Posted by: Lisa Hill | November 20, 2019

Author event: The Journey to Publication. What happens next?

Tonight I had the great pleasure of attending an author event in our local Kingston Arts Centre, and I hope it’s first of many:)

The topic under discussion was The Journey to Publication. What happens next? and the panel consisted of Claire Halliday (chair); Eleni Hale; Amra Pajalic; and Anna Spargo-Ryan. And these are their current books:

(See here for my review of Stone Girl, and here for my review of The Gulf. See Goodreads reviews of Things My Father Taught Me here and  Things Nobody Knows But Me here.

Claire (who was an excellent chair and led the discussion really well) began by asking about the moment when these authors decided they were going to be authors.  Their stories varied a great deal but what they had in common was that none of them had a straightforward path towards a clearly articulated goal.  They all loved writing, but in a working-class family like Amra’s she didn’t even know how to become a writer.  For Eleni, growing up in state care, writing was an emotional escape from a harsh reality and disrupted schooling, but she never thought she could do anything with it until as she said, she ‘came out the other end’ and became a journalist.  For Anna, her writing lapsed during her years as a young mother, and didn’t re-emerge until she was divorced.

The general consensus was that first novels tend to be autobiographical, because it’s hard to be open about the truth as a debut writer.  Anna talked about writing as a means of purging oneself of troubling matters, and whether it gets published or not, it’s good to do it and then be able to move on.  (Andrea Goldsmith once said at a workshop that I went to that first novel/s are practice novels).  It’s aso very important not to get discouraged by rejection: as Amra said, there are many writers more talented than she is but she has books published because she did not give up.  Anna reminded us that rejection is often not about the writing at all: it could be because the publisher’s list is full; because he’s already got a book in a similar vein, or because another publisher has.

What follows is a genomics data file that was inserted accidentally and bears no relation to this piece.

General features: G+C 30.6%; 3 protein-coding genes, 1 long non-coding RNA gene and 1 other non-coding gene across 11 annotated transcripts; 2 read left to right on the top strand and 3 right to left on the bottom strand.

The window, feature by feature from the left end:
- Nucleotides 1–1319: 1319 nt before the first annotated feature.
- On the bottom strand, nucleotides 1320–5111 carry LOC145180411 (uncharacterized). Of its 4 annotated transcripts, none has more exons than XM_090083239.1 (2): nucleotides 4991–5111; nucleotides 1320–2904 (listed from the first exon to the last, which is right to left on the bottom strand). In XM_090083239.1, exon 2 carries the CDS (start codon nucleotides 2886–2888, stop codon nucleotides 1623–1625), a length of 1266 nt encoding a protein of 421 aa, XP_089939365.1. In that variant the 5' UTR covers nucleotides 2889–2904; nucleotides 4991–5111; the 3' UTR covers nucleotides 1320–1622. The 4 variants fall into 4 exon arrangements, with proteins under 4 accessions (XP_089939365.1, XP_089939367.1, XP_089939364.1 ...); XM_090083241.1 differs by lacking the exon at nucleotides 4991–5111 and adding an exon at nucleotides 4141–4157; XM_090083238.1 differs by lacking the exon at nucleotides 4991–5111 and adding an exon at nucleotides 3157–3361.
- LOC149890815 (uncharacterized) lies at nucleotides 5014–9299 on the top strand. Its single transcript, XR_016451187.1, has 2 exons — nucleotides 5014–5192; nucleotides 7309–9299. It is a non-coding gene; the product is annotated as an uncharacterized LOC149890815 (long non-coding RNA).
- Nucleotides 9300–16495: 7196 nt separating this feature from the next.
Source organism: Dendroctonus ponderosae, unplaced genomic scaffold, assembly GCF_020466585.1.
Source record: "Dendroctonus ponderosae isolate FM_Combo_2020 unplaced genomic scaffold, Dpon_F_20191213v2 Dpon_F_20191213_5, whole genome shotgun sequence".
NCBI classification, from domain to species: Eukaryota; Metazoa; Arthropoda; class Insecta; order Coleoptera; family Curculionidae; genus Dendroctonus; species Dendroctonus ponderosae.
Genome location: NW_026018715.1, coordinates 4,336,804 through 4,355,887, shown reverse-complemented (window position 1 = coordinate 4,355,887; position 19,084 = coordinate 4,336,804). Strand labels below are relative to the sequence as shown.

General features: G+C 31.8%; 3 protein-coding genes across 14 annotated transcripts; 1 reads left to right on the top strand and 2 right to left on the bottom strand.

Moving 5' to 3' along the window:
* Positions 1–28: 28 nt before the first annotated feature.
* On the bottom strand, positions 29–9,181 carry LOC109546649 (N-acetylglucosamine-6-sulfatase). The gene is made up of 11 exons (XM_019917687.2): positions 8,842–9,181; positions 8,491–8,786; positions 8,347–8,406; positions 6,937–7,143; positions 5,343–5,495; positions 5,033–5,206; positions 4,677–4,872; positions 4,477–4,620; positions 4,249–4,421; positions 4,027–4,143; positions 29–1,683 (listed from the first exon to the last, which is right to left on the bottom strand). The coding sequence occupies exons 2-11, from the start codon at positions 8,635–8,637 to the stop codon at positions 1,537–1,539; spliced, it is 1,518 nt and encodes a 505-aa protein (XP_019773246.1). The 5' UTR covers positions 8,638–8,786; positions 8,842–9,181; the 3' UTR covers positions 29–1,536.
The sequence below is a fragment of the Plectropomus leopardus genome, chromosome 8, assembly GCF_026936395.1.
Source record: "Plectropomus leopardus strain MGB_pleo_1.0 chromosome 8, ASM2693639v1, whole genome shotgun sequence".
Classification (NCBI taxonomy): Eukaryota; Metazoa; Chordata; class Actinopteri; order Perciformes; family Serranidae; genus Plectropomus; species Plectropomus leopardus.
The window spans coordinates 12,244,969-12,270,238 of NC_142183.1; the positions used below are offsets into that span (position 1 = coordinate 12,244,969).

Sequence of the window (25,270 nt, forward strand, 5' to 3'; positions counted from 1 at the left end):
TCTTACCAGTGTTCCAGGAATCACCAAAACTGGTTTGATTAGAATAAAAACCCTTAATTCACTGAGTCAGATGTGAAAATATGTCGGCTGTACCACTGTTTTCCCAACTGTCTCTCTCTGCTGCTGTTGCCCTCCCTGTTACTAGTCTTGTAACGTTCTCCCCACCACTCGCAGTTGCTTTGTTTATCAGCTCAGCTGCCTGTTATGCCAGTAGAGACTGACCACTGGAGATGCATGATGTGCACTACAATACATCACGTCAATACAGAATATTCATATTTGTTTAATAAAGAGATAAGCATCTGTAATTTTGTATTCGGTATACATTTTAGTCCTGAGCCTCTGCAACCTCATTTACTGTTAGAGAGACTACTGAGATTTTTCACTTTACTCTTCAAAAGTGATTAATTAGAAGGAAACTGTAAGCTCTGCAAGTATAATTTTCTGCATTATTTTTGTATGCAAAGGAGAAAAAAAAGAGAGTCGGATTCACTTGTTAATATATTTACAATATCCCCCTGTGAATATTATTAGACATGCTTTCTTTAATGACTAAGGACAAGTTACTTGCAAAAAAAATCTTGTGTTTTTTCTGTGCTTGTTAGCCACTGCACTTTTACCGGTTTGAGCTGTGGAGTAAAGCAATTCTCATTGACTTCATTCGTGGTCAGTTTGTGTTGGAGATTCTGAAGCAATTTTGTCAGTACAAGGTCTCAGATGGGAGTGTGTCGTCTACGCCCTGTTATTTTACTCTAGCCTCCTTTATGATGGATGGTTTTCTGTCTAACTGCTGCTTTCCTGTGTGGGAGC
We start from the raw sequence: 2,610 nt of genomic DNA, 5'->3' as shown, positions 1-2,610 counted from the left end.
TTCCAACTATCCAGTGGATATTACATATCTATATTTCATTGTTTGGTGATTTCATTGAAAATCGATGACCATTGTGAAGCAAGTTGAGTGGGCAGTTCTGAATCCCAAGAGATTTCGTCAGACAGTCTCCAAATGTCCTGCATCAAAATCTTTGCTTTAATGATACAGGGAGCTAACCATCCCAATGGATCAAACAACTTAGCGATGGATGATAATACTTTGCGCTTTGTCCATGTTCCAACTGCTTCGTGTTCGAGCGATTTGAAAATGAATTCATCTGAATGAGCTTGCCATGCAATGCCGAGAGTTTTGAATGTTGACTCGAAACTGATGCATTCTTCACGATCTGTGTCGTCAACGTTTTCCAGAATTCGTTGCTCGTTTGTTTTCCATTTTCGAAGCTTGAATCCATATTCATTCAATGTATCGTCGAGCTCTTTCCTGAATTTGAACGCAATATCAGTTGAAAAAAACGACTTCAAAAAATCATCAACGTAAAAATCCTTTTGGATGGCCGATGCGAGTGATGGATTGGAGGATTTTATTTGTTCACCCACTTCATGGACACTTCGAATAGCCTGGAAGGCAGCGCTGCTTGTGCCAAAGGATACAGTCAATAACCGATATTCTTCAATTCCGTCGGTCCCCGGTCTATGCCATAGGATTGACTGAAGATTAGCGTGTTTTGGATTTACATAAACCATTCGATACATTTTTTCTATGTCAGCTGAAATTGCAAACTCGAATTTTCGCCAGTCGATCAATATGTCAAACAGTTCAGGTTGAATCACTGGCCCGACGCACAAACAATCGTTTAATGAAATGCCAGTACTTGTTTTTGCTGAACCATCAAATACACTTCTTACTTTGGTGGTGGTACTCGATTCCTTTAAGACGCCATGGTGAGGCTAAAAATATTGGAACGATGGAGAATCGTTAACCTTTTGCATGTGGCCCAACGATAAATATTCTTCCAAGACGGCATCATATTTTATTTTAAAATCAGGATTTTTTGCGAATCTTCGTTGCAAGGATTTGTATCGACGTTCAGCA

But what is crucial is that aspiring writers do their research: find out what kind of books the publisher works with; follow the submission guidelines; and whether you’re sending it to an agent (highly recommended, for debut authors) or direct to a publisher, make sure that the book is the very best it can be, because there are no second chances. And be aware that the process can take a very long time, a wait of 10 months in one case!

(One tip worth knowing is that if a publisher’s website states that they are not accepting submissions, it doesn’t hurt to send a query letter.  If you pique their interest with a brief letter that gets quickly to the point, they may write back and ask you to submit your MS.  Also, check out pitch letters online; there’s an art to writing these pitches and the recipients are busy people so long-windedness is a bad idea!)

What kind of writing leads to a book deal?  Non-fiction pieces, short stories submitted to writing competitions, publication in journals and so on.  You’ll probably have to content yourself with payment for some of it, and not for others.  If the exposure is valuable, not getting paid may be worthwhile.  There was general agreement that it’s a bad idea to publish your work-in-progress on your blog: publishers won’t want to invest in it if people have already read it for free. OTOH building your social media networks is as important as what Claire called ‘the A-team around you’: your beta-readers and supporters.